Can Video Games Correct Bias?

There’s been some attention paid to video games and their potential for teaching people real life lessons. Recently, the University of Albany – who I will continue to sing the praises of until they cancel my alumni library account – has won a large grant to produce a video game that will teach players to recognize their own cognitive biases. From the press release:

“Although people are hard wired to attend to certain information and disregard other information when making decisions, we can train them through a carefully designed game to become more aware of this process,” [Jennifer] Stromer-Galley said. “Our game can provide them cognitive tools and ways of thinking to circumvent the harmful effects of biases that can lead to bad decisions.”

Although cognitive biases can sometimes be helpful in familiar situations or in dealing with predictable threats, they can lead to catastrophic failures in assessment of unfamiliar and unpredictable adversaries. “The 9/11 terrorist attacks and the Iraq weapons of mass destruction debacle are two well publicized examples in our recent history,” explained Strzalkowski. “Such critical errors in decision making are what we want our game to train people to avoid.”

That’s a very interesting idea. Can video games really change the way we think? Game designer Jane McGonigal gave a TED talk suggesting that games can solve many of the worlds problems by making people more collaborative and self-motivated:

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  • Darwin

    2 words: XBox Live.
    But seriously, I do think that video games can change how you see the world and help you learn about yourself. For one thing, I’ve learnt that I’m an obsessive completionist.
    An example I think is notable for trying to bring this to the mainstream is God of War 3. It sounds crazy since for the first 99% of it’s playing time it is a bloodbath. Your character kills every living thing he comes across while screaming incoherent battle cries.. But in the final fight against Zeus, you end up in a quick-time event where you basically hit a button over and over again to beat him to death, a common occurence in the game. But this time there is no fixed endpoint. It only ends when you stop. As the screen fills up with blood you finally stop and realize that all you’re left with is the body of an old man whose been dead for some time and a weird feeling in the pit of your stomach.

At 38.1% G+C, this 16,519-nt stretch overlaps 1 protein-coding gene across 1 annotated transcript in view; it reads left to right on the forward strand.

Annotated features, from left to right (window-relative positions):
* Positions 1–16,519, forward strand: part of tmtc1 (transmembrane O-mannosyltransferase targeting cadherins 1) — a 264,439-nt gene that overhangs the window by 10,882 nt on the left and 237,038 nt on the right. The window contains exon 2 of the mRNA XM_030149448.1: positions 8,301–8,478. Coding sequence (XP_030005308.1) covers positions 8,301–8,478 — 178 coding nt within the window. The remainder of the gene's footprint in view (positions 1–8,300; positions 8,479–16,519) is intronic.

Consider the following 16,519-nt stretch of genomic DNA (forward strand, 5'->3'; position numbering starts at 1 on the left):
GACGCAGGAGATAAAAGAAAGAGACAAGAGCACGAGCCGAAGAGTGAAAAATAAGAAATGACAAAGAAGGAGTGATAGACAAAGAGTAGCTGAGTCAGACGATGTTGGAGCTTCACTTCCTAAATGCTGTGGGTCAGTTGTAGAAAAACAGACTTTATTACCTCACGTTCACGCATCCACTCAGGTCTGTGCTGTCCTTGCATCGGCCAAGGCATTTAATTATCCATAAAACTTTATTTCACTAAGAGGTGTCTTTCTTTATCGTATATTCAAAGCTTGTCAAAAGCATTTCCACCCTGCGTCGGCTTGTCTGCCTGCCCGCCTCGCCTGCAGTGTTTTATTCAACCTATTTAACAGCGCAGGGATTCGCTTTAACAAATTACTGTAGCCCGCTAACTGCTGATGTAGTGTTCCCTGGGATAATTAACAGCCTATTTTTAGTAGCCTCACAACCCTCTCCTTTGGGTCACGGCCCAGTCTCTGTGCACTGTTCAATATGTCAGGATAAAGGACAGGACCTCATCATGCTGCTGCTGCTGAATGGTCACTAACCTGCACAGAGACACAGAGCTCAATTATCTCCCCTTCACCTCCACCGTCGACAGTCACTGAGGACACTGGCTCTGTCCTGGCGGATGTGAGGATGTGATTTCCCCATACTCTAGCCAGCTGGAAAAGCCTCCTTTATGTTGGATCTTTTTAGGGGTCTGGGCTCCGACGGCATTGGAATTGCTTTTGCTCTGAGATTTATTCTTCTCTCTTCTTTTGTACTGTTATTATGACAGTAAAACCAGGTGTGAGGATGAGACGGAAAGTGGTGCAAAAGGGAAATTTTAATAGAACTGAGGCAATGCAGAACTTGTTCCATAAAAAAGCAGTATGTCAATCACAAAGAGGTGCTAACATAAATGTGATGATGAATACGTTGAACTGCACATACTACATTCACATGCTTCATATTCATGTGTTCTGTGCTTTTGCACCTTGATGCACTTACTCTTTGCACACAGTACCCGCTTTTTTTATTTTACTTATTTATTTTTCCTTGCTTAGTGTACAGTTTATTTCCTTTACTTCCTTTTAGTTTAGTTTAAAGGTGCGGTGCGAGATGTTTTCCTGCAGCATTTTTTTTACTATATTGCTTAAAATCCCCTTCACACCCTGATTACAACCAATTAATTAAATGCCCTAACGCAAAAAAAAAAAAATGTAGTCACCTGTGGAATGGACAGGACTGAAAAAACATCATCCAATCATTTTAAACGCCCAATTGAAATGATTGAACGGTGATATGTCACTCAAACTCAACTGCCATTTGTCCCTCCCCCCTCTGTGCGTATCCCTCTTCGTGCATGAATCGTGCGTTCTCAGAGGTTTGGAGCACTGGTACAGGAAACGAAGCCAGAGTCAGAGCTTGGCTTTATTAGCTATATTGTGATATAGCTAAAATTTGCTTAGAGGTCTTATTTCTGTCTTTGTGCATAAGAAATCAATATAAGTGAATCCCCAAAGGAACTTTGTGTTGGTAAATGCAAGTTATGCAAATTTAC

It is an example worth mentioning.

  • mikespeir

    I’m no gamer, but I might consider trying that game. I laugh at myself sometimes when I discover a new bias. It’s crazy how blind we can be to them.

  • vasaroti

    I think video games Cause bias. If my daughter met a blue guy, she’d want to marry him.

  • Nathan

    Awesome. A new way to manipulate and brainwash our young people. Soon, my plans for world domination will be complete.

    But seriously, don’t think for a second that it’s not already going on.

    • JonJon

      Wow. Dude, we’ve been brainwashing children ever since we invented talking. What on earth makes video games different?